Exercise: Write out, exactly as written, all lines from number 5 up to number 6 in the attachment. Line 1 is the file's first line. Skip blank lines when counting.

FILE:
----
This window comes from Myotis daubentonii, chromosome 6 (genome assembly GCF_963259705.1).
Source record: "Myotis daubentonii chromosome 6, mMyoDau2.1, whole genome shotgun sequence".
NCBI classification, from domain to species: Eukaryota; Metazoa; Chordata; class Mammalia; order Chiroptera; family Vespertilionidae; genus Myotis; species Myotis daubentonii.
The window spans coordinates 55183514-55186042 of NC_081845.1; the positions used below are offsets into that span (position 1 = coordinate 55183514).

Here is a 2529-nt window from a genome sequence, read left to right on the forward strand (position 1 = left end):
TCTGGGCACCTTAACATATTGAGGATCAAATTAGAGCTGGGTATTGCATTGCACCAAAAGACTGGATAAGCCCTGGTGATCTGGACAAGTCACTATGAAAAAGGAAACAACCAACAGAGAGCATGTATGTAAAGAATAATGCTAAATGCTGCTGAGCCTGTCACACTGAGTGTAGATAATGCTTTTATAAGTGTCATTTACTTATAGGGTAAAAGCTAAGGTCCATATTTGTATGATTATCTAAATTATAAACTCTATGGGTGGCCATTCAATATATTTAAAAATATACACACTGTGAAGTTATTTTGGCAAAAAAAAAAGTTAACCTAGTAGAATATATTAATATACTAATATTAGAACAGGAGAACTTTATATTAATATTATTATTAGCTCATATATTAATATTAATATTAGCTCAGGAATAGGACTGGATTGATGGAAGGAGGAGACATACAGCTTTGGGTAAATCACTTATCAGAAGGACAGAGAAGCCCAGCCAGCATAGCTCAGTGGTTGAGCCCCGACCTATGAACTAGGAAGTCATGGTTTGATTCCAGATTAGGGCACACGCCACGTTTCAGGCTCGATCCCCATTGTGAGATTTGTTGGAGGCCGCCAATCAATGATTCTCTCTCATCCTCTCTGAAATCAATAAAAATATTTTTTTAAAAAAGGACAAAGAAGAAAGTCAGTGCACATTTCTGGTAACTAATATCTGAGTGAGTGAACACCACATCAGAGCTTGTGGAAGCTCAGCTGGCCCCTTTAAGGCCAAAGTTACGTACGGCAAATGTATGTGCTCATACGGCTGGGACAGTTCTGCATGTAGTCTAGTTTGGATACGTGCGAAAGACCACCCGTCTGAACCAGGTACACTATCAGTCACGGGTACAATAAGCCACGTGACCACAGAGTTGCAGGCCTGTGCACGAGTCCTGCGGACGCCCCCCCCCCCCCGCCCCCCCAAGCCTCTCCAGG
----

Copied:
Here is a 2529-nt window from a genome sequence, read left to right on the forward strand (position 1 = left end):
TCTGGGCACCTTAACATATTGAGGATCAAATTAGAGCTGGGTATTGCATTGCACCAAAAGACTGGATAAGCCCTGGTGATCTGGACAAGTCACTATGAAAAAGGAAACAACCAACAGAGAGCATGTATGTAAAGAATAATGCTAAATGCTGCTGAGCCTGTCACACTGAGTGTAGATAATGCTTTTATAAGTGTCATTTACTTATAGGGTAAAAGCTAAGGTCCATATTTGTATGATTATCTAAATTATAAACTCTATGGGTGGCCATTCAATATATTTAAAAATATACACACTGTGAAGTTATTTTGGCAAAAAAAAAAGTTAACCTAGTAGAATATATTAATATACTAATATTAGAACAGGAGAACTTTATATTAATATTATTATTAGCTCATATATTAATATTAATATTAGCTCAGGAATAGGACTGGATTGATGGAAGGAGGAGACATACAGCTTTGGGTAAATCACTTATCAGAAGGACAGAGAAGCCCAGCCAGCATAGCTCAGTGGTTGAGCCCCGACCTATGAACTAGGAAGTCATGGTTTGATTCCAGATTAGGGCACACGCCACGTTTCAGGCTCGATCCCCATTGTGAGATTTGTTGGAGGCCGCCAATCAATGATTCTCTCTCATCCTCTCTGAAATCAATAAAAATATTTTTTTAAAAAAGGACAAAGAAGAAAGTCAGTGCACATTTCTGGTAACTAATATCTGAGTGAGTGAACACCACATCAGAGCTTGTGGAAGCTCAGCTGGCCCCTTTAAGGCCAAAGTTACGTACGGCAAATGTATGTGCTCATACGGCTGGGACAGTTCTGCATGTAGTCTAGTTTGGATACGTGCGAAAGACCACCCGTCTGAACCAGGTACACTATCAGTCACGGGTACAATAAGCCACGTGACCACAGAGTTGCAGGCCTGTGCACGAGTCCTGCGGACGCCCCCCCCCCCCCGCCCCCCCAAGCCTCTCCAGG